Monday, January 18, 2016

Middleton daycare center scare reminds us that "less is more" when diffusing essential oils.

The Middleton news report (read here) is a great reminder that essential oils are potent, and that it is important to work with a trained aromatherapist to learn SAFE USE.

This could happen at a dog day-care, veterinary clinic, spa, boarding or training facility if improper essential oils are diffused, the diffuser has too many drops of essential oil, or is diffused too long without proper ventilation.

The Middleton daycare staff used essential oils to "help with the different smells in the room of toddlers and to help with the viruses that are going around."

Firefighters on the scene believe that essential oils being diffused caused "the children and teachers in that back room to become nauseous, light-headed and spacey."

A well-ventilated room, the proper amount of nonirritating, nonsensitizing essential oils in a diffuser with a one-hour timer is a safe way to diffuse essential oils.  Consult a well-trained aromatherapist about books and other resources.


What you can do to safely diffuse essential oils:

When diffusing essential oils, it is important that the area has good ventilation. This can be as simple as opening a door or window for a few minutes every hour.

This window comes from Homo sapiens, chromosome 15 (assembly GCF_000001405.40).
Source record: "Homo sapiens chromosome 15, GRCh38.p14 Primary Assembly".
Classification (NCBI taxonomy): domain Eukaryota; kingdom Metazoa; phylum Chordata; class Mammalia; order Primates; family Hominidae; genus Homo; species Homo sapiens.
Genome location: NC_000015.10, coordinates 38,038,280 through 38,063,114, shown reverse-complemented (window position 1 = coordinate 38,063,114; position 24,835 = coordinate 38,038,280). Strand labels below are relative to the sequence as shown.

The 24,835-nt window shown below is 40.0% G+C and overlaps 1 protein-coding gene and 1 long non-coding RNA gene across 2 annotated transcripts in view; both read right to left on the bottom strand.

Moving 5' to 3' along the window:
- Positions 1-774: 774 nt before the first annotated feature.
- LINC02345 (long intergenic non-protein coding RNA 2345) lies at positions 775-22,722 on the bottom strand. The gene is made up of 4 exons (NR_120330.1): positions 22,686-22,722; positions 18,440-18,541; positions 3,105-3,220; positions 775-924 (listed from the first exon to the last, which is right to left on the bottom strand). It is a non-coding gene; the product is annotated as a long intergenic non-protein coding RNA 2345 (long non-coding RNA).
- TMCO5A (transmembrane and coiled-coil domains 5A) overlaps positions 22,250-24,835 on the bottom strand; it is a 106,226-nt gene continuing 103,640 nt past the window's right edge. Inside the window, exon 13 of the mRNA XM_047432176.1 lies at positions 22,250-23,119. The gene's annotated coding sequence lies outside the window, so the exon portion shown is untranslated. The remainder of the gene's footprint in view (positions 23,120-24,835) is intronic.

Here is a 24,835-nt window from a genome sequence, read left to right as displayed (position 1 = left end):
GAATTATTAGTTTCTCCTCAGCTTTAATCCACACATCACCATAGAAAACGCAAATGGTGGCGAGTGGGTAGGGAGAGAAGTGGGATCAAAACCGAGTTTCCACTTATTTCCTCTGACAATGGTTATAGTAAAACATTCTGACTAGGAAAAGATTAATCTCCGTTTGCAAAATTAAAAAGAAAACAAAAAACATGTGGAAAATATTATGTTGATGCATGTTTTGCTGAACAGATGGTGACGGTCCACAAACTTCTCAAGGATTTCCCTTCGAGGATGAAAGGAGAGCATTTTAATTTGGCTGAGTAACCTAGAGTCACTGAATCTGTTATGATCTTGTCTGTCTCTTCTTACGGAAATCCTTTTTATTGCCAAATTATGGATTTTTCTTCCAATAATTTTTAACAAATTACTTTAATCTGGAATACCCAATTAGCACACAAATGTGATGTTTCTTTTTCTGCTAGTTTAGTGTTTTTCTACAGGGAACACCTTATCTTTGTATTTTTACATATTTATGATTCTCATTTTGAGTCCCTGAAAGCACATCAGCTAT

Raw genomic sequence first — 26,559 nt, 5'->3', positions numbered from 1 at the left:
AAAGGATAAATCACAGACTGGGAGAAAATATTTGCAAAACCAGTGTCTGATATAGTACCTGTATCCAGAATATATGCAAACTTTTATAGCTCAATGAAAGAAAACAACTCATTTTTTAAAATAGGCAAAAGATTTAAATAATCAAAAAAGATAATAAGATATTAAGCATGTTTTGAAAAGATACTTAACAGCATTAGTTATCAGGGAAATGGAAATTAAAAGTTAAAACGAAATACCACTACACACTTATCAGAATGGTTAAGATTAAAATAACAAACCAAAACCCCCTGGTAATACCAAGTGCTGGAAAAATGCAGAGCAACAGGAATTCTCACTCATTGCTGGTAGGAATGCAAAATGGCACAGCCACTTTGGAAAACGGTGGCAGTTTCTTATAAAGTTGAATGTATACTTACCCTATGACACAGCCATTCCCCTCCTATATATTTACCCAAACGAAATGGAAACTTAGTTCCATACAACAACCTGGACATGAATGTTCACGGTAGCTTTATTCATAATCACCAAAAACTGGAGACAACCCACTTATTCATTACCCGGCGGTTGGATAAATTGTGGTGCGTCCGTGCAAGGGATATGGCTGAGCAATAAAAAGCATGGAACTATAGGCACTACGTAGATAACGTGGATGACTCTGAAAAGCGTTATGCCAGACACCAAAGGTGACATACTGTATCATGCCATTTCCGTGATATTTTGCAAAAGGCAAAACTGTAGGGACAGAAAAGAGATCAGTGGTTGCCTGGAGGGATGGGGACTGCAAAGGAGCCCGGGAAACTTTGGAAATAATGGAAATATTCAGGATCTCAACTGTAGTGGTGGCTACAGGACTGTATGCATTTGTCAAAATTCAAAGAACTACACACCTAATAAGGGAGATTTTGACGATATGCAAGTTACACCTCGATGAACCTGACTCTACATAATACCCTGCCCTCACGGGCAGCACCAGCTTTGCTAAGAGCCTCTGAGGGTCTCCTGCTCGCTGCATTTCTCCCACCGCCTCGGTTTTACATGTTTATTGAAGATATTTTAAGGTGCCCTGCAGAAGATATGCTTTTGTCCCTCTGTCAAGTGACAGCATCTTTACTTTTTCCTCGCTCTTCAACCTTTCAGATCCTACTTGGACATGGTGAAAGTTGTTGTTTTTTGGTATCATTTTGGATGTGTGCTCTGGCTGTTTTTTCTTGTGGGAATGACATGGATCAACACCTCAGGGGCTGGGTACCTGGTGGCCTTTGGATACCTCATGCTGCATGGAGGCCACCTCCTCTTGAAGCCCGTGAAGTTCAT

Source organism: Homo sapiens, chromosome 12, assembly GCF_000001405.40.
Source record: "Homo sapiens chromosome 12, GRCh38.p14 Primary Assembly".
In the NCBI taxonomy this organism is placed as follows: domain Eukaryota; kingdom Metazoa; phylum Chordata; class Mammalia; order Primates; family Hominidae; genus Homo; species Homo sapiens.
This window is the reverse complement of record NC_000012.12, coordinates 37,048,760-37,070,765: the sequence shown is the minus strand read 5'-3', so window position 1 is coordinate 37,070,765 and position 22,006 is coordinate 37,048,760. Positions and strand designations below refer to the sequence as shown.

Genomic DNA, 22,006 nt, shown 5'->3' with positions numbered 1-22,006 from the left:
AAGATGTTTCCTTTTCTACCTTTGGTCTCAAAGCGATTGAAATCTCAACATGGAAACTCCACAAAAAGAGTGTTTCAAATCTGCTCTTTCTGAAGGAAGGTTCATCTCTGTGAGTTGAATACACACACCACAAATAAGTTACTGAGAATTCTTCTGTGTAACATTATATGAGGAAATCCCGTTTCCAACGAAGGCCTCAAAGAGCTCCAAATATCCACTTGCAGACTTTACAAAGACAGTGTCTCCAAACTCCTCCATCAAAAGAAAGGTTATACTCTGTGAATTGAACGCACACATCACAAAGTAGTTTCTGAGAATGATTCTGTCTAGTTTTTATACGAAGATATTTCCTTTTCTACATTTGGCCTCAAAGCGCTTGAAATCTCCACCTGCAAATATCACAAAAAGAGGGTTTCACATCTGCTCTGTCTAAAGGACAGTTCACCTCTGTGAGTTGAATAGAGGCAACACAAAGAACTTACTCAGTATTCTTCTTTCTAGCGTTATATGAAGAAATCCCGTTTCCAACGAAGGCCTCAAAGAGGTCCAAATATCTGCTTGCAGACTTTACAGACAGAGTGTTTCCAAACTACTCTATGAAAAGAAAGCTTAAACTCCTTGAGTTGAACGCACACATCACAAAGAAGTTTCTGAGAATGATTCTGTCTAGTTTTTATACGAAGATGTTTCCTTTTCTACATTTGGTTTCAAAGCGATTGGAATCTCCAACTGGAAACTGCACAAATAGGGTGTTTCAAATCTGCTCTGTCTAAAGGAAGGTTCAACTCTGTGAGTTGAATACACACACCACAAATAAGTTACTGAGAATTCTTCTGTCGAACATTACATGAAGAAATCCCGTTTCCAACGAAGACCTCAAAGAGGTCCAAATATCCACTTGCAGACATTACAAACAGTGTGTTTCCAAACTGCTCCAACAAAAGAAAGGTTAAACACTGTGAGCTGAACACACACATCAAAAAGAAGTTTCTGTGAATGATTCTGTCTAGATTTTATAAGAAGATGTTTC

Follow the diffuser manufacturer's recommendations for how many drops to use, and how many square feet the diffuser will service.  Example: if 3 drops of nonirritating, nonsensitizing essential oils can service a 500+ square foot area, continuous diffusing may not be a problem in a well-ventilated home or office.

Some diffusers (see photo above) have an intermittent setting and a timer. Diffuse for an hour, then allow a 2-hour break for fresh air to circulate. If you need to diffuse another hour, for example, to calm fretful dogs during a storm, please do so.

If using disinfecting essential oils, diffuse for just 15 minutes in a 24-hour period when children or animals are not in the area.Some essential oils (such as cinnamon bark) commonly used in disinfecting blends (a popular one is named Thieves) are highly sensitizing and irritating to the mucous membranes of children AND animals.

Avoid diffusing when birds are present, and use caution around cats.

Be sure to consult a well-trained aromatherapist and get a good reference book.  Our favorites include:

  • Holistic Aromatherapy for Animals, by Kristin Leigh Bell
  • Essential Oils for Animals, by Nayana Morag
  • The Aromatic Dog, by Nayana Morag